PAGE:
Doctors as Patients: An Interpretative Study of Two Literary Narratives


  • Jonatan Wistrand Department of Medical History Lund University


Medical practice could be described as a drama in which doctors and patients are two actors with very different roles to play. While doctoring has traditionally been regarded as a rational and reliable activity, patienthood has been characterised by compliance with, and confidence, in the medical system. However, when doctors become ill this dichotomisation of medical practice is challenged. The aim of this article is to examine how this challenge has been literary described. By interpreting one autobiographical work – A leg to stand on (1984) by Oliver Sacks – and one fictional – A Country Doctor (1919) by Franz Kafka – the phenomenon of the ailing physician is exemplified and explored through narrative analysis. In the fictional, as well as in the autobiographical, narrative the 'doctor as patient' is primarily presented as a paradox and a deviation from normality. After recovery, however, doctors’ illness experiences are regarded as a valuable resource in their continued medical practice.


Barilan, Michael. 2007. “The Doctor by Lucas Fildes: An Icon in Context.” J Med Humanit 28: 59-80.

Bernard Shaw, George. 2011. The doctor’s dilemma. Auckland: The floating press.

Campbell, Suzanne, Dianne Delva. 2003. “Physician do not heal thyself: Survey of personal health practices among medical residents.” Can Fam Physician 49: 1121-1127.

Charon, Rita. 2006. Narrative Medicine. Honoring the Stories of Illness. New York: Oxford University Press.

Daneault, Serge. 2008. “The wounded healer: Can this idea be of use to family physicians?” Can Fam Physician 54: 1218-1219.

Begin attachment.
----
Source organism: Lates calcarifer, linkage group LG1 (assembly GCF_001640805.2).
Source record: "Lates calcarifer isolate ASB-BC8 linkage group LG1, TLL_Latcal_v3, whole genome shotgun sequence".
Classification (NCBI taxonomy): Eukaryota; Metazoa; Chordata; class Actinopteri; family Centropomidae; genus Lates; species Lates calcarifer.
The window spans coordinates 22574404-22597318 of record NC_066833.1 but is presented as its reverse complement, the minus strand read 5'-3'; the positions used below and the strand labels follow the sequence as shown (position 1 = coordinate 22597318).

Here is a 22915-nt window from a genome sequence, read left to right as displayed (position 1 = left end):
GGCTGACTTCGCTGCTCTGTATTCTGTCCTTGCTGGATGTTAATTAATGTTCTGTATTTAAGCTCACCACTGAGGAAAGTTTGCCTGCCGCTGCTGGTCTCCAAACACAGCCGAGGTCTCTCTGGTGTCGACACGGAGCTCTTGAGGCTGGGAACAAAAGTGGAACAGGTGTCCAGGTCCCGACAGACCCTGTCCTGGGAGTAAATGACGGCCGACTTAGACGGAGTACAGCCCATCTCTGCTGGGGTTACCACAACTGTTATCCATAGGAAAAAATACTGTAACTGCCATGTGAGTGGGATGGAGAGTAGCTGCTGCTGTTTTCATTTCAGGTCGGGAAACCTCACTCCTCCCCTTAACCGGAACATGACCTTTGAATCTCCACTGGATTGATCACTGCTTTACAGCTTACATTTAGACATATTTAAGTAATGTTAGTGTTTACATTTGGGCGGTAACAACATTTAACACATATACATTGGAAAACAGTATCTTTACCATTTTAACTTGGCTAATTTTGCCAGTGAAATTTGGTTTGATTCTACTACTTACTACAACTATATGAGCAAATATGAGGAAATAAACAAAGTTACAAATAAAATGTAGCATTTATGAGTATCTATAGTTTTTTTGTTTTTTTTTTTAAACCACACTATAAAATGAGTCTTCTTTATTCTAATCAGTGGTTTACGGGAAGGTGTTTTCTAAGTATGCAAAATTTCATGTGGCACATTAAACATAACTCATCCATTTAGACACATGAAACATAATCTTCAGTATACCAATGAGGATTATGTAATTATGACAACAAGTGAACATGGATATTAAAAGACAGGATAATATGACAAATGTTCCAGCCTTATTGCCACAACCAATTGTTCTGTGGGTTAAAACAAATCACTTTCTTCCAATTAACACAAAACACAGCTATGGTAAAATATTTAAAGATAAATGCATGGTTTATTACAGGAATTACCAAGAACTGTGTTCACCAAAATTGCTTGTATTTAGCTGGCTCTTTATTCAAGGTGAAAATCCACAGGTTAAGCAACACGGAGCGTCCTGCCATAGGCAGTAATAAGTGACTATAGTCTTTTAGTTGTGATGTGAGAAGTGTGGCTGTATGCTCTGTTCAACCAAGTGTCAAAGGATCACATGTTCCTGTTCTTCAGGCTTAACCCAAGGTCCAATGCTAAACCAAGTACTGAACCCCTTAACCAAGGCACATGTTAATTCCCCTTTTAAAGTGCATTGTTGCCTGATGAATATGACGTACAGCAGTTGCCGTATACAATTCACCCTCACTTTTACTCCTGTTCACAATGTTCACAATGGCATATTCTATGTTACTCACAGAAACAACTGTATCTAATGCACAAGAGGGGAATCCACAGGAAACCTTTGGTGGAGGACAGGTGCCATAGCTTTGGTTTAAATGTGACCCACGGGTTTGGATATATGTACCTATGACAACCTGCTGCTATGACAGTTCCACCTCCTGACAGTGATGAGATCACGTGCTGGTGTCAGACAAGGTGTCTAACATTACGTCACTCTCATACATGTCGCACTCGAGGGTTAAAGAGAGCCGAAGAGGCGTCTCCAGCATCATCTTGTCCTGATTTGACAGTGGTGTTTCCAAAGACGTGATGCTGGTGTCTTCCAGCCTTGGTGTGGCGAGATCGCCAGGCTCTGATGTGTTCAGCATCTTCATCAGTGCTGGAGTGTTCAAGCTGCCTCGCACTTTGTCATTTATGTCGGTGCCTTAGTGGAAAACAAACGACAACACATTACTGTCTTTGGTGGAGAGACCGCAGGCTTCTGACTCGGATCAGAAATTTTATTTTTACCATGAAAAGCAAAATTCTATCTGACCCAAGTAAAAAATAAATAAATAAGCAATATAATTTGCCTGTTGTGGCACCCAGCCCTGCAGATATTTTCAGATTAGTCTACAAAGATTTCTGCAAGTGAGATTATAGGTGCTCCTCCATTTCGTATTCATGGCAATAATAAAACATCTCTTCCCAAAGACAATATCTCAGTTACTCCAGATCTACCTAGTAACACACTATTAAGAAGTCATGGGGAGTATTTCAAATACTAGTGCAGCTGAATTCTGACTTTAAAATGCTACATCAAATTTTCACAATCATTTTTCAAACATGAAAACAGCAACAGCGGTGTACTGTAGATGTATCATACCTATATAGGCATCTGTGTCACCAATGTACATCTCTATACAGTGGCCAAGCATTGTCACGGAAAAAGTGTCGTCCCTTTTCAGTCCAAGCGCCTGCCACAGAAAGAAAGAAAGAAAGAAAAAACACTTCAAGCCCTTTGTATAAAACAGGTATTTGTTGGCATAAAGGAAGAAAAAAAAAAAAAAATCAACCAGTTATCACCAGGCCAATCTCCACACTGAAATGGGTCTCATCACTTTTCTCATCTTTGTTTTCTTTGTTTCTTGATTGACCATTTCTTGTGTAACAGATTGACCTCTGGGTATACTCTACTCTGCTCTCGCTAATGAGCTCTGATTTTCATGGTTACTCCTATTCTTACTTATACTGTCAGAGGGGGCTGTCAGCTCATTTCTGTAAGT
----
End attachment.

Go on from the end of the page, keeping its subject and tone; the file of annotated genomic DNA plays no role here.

Ekbom, Torsten. 2004. Den osynliga domstolen. En bok om Franz Kafka. Stockholm: Natur & Kultur.

Frank, Arthur. 1995. The Wounded Storyteller. Chicago: Univ. of Chicago Press.

Fridner, Anne, et al. 2012. ”Why don’t academic physicians seek needed professional help for psychological distress?” Swiss Med Wkly 142: w13626.

Gilman, Sander. 1995. Franz Kafka. The Jewish Patient. New York: Routledge.

Goffman, Erving. 1959. The presentation of self in everyday life. New York: Anchor Books.

Hull, Andrew. 2013. “Fictional father?. Oliver Sacks and the revalidation of pathography.” Med. Humanit 39: 105-114.

Hunsaker Hawkins, Anne. 1998. Reconstructing illness. Studies in Pathography. Indiana: Purdue University Press.

Ingstad, Benedicte, Moe Christie Vigdis. 2001. “Encounters with illness: The perspective of the sick doctor.” Anthropol Med 8: 201-210.

Kafka, Franz. 1992. “A Country Doctor.” In The Transformation and Other Stories, London: Penguin Books.

Kay, Margaret, et al. 2008. ”Doctors as patients: A systematic review of doctors’ health access and the barriers they experience.” Br J Gen Pract 58: 501-508.

Klitzman, Robert. 2008. When Doctors Become Patients. New York: Oxford University Press.

Kravetz, Robert. 1987. “Bleeding ulcer.” In When Doctors get Sick, ed. Harvey Mandell, Howard Spiro. 429-440. New York: Plenum Medical Book Co.

Manson, Aaron. 2006. “A Theology of Illness: Franz Kafka’s 'A Country Doctor'.” Lit Med 24: 297-314.

McKevitt, Cristopher, Myfanwy Morgan. 1997a. “Anomalous patients: The experiences of doctors with an illness.” Sociol Health Illn 19: 644-667.

McKevitt, Cristopher, Myfanwy Morgan. 1997b. “Illness doesn’t belong to us.” J R Soc Med 90: 491-495.

Palgi, Phyllis, Joshua Dorban. 1997. “An analysis of the self of the western physician: A study on the evolution of homo hippocratus.” Culture, Medicine and Psychiatry 21: 261-281.

Plato. 1993. Republic. Oxford: Oxford University Press.

Posen, Solomon. 2006. The Doctor in Literature: volume 2. Oxford: Radcliffe Publishing.

Potter, Paul. 1995. Hippocrates Volume VIII. Bury St Edmunds: Loeb Classical Library.

Ricoeur Paul. 1991. “Life in quest of narrative.” In: On Paul Ricoeur: Narrative and Interpretation, ed. David Wood. 20-33. London: Routledge 1991.

Sacks, Oliver. 1998. A leg to stand on. New York: Touchstone Books.




How to Cite

Wistrand, J. (2018). Doctors as Patients: An Interpretative Study of Two Literary Narratives. Ars Medica, 13(2). Retrieved from